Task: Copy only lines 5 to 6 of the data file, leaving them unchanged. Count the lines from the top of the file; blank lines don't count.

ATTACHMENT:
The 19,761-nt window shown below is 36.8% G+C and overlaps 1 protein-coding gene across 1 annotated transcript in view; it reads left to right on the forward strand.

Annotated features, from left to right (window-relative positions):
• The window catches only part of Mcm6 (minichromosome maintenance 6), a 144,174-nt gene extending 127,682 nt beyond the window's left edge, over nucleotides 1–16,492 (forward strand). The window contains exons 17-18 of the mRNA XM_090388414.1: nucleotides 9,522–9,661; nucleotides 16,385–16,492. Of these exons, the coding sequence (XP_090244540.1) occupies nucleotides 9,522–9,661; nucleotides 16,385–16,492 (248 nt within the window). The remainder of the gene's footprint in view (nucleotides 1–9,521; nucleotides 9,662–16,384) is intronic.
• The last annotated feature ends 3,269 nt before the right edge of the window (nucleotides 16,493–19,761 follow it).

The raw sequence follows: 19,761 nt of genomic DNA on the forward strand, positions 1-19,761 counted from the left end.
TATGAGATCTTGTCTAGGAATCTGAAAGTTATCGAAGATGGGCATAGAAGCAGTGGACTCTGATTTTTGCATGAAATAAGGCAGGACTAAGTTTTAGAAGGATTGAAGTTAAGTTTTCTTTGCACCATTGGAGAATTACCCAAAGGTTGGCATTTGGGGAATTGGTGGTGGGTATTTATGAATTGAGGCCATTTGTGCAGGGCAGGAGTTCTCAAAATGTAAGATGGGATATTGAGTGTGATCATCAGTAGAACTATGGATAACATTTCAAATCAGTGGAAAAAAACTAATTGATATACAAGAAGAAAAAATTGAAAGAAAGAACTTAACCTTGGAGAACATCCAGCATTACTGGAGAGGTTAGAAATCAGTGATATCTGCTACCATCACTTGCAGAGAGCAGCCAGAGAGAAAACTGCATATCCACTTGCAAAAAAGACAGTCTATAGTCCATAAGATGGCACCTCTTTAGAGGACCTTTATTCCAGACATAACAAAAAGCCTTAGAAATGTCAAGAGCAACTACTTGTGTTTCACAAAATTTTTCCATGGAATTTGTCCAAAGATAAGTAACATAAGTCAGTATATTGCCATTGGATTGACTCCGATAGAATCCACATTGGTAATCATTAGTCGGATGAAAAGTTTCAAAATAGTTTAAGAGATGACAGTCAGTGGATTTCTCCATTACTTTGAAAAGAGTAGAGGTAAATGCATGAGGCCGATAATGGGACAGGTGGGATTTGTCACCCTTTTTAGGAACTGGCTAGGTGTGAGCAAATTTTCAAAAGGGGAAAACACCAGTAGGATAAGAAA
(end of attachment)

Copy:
The raw sequence follows: 19,761 nt of genomic DNA on the forward strand, positions 1-19,761 counted from the left end.
TATGAGATCTTGTCTAGGAATCTGAAAGTTATCGAAGATGGGCATAGAAGCAGTGGACTCTGATTTTTGCATGAAATAAGGCAGGACTAAGTTTTAGAAGGATTGAAGTTAAGTTTTCTTTGCACCATTGGAGAATTACCCAAAGGTTGGCATTTGGGGAATTGGTGGTGGGTATTTATGAATTGAGGCCATTTGTGCAGGGCAGGAGTTCTCAAAATGTAAGATGGGATATTGAGTGTGATCATCAGTAGAACTATGGATAACATTTCAAATCAGTGGAAAAAAACTAATTGATATACAAGAAGAAAAAATTGAAAGAAAGAACTTAACCTTGGAGAACATCCAGCATTACTGGAGAGGTTAGAAATCAGTGATATCTGCTACCATCACTTGCAGAGAGCAGCCAGAGAGAAAACTGCATATCCACTTGCAAAAAAGACAGTCTATAGTCCATAAGATGGCACCTCTTTAGAGGACCTTTATTCCAGACATAACAAAAAGCCTTAGAAATGTCAAGAGCAACTACTTGTGTTTCACAAAATTTTTCCATGGAATTTGTCCAAAGATAAGTAACATAAGTCAGTATATTGCCATTGGATTGACTCCGATAGAATCCACATTGGTAATCATTAGTCGGATGAAAAGTTTCAAAATAGTTTAAGAGATGACAGTCAGTGGATTTCTCCATTACTTTGAAAAGAGTAGAGGTAAATGCATGAGGCCGATAATGGGACAGGTGGGATTTGTCACCCTTTTTAGGAACTGGCTAGGTGTGAGCAAATTTTCAAAAGGGGAAAACACCAGTAGGATAAGAAA